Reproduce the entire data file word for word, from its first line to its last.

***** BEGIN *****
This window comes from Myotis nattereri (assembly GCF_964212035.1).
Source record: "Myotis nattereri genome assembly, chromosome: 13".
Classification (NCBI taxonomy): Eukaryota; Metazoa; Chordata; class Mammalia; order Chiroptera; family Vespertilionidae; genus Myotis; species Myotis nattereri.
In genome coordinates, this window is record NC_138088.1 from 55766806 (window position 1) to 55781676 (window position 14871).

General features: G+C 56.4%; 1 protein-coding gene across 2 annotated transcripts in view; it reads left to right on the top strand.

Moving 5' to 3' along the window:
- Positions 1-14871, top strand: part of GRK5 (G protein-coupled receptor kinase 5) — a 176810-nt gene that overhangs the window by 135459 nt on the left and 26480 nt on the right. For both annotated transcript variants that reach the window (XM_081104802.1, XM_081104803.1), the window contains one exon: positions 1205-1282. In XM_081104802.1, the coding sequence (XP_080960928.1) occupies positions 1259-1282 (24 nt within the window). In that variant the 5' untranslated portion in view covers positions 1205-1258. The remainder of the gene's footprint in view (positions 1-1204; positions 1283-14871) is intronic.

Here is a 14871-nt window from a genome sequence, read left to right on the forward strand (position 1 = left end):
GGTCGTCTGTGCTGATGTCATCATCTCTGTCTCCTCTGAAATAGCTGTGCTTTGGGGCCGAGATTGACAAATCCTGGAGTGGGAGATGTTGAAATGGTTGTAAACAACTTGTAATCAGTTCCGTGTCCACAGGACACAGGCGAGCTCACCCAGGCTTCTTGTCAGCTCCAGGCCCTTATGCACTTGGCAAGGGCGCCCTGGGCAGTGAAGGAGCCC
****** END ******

This window comes from Myotis nattereri (assembly GCF_964212035.1).
Source record: "Myotis nattereri genome assembly, chromosome: 13".
Classification (NCBI taxonomy): Eukaryota; Metazoa; Chordata; class Mammalia; order Chiroptera; family Vespertilionidae; genus Myotis; species Myotis nattereri.
In genome coordinates, this window is record NC_138088.1 from 55766806 (window position 1) to 55781676 (window position 14871).

General features: G+C 56.4%; 1 protein-coding gene across 2 annotated transcripts in view; it reads left to right on the top strand.

Moving 5' to 3' along the window:
- Positions 1-14871, top strand: part of GRK5 (G protein-coupled receptor kinase 5) — a 176810-nt gene that overhangs the window by 135459 nt on the left and 26480 nt on the right. For both annotated transcript variants that reach the window (XM_081104802.1, XM_081104803.1), the window contains one exon: positions 1205-1282. In XM_081104802.1, the coding sequence (XP_080960928.1) occupies positions 1259-1282 (24 nt within the window). In that variant the 5' untranslated portion in view covers positions 1205-1258. The remainder of the gene's footprint in view (positions 1-1204; positions 1283-14871) is intronic.

Here is a 14871-nt window from a genome sequence, read left to right on the forward strand (position 1 = left end):
GGTCGTCTGTGCTGATGTCATCATCTCTGTCTCCTCTGAAATAGCTGTGCTTTGGGGCCGAGATTGACAAATCCTGGAGTGGGAGATGTTGAAATGGTTGTAAACAACTTGTAATCAGTTCCGTGTCCACAGGACACAGGCGAGCTCACCCAGGCTTCTTGTCAGCTCCAGGCCCTTATGCACTTGGCAAGGGCGCCCTGGGCAGTGAAGGAGCCC